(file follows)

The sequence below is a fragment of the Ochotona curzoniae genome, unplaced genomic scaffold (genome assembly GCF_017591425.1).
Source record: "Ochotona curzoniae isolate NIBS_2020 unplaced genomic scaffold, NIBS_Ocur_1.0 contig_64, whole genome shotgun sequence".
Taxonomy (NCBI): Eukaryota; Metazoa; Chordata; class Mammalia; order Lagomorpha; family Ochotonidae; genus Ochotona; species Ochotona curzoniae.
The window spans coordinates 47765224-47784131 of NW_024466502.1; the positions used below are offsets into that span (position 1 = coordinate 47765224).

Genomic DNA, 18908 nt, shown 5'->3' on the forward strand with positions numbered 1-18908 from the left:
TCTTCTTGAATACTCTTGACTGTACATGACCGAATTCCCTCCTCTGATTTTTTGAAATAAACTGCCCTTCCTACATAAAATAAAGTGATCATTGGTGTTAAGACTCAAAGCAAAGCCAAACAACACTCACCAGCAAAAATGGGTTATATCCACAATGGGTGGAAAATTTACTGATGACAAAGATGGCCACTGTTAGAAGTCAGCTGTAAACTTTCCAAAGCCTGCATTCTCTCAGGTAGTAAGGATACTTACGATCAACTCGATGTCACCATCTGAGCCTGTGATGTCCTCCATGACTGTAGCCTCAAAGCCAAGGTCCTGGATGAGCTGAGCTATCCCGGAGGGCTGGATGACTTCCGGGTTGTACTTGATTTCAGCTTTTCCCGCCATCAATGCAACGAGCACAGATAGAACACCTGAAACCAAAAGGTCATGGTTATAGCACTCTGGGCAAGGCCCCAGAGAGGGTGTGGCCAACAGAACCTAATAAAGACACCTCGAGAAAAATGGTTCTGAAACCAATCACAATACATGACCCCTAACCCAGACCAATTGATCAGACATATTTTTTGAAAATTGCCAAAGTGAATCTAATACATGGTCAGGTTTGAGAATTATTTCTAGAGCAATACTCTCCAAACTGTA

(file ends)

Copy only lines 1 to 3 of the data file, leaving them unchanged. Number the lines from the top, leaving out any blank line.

The sequence below is a fragment of the Ochotona curzoniae genome, unplaced genomic scaffold (genome assembly GCF_017591425.1).
Source record: "Ochotona curzoniae isolate NIBS_2020 unplaced genomic scaffold, NIBS_Ocur_1.0 contig_64, whole genome shotgun sequence".
Taxonomy (NCBI): Eukaryota; Metazoa; Chordata; class Mammalia; order Lagomorpha; family Ochotonidae; genus Ochotona; species Ochotona curzoniae.